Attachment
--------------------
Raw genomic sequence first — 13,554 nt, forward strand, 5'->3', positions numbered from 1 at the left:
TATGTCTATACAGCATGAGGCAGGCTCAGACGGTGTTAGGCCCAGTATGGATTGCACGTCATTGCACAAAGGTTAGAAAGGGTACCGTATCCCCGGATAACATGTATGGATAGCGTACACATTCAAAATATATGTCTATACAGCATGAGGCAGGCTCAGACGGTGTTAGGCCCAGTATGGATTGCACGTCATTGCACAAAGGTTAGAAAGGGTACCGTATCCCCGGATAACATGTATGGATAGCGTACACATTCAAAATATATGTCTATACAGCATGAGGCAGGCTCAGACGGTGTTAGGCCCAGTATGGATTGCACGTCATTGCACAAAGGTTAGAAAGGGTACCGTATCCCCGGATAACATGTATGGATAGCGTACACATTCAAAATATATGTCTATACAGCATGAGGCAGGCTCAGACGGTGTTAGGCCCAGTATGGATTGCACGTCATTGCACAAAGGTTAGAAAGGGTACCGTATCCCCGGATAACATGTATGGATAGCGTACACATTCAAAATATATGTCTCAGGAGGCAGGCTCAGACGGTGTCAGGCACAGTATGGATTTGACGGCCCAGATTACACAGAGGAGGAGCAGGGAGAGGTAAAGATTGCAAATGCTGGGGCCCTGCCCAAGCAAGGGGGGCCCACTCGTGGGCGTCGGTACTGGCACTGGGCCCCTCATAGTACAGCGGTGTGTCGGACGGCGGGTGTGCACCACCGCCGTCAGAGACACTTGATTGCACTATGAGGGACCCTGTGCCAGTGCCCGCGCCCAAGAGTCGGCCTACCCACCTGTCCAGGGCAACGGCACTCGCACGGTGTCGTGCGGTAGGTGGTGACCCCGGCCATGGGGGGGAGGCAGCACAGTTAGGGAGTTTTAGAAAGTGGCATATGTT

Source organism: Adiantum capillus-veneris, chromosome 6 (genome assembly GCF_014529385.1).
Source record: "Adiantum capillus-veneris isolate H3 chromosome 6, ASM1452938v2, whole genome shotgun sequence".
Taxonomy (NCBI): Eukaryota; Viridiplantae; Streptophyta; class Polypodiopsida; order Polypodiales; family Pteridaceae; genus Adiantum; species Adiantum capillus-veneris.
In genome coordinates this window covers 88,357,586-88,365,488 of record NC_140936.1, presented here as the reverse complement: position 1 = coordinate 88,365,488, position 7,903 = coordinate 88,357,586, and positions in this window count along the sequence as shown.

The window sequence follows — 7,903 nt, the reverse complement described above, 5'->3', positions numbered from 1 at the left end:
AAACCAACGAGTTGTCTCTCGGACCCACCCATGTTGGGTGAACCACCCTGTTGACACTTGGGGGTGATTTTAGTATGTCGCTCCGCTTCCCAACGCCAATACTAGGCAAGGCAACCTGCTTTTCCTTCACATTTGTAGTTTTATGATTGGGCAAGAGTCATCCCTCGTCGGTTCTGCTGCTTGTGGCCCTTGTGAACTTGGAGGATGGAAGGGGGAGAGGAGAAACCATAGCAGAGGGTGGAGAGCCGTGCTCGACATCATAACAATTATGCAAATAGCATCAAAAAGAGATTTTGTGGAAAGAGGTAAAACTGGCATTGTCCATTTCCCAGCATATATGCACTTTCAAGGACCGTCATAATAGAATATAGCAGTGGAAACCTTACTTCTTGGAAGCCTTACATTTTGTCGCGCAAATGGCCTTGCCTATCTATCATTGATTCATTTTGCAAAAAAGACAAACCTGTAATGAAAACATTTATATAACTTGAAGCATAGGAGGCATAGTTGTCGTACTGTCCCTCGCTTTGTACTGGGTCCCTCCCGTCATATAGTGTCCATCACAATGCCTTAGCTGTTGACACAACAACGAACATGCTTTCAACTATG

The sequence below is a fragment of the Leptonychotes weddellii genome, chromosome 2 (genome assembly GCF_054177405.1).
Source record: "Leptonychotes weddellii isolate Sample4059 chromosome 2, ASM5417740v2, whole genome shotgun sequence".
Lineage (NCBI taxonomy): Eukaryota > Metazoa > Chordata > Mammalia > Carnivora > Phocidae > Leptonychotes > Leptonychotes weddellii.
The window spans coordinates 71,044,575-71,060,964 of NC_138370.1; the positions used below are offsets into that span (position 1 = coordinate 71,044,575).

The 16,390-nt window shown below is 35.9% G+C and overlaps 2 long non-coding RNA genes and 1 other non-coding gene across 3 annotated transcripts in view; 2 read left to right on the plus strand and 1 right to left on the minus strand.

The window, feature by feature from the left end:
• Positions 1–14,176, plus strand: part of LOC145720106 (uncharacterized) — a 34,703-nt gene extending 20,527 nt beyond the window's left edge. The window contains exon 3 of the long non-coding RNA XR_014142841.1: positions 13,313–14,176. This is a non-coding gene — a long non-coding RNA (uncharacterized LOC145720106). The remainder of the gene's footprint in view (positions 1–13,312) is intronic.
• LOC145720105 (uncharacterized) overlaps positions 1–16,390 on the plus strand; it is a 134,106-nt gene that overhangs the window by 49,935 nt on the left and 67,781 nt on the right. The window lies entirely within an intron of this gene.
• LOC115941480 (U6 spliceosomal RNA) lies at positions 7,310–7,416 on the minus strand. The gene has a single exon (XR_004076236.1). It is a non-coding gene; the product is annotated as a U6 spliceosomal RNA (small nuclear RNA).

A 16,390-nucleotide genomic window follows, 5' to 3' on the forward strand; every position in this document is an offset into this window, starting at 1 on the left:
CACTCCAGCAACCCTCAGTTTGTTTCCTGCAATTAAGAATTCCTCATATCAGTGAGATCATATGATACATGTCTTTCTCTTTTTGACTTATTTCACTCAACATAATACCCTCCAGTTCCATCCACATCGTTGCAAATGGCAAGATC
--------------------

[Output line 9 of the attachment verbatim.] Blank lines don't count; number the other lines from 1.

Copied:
The sequence below is a fragment of the Leptonychotes weddellii genome, chromosome 2 (genome assembly GCF_054177405.1).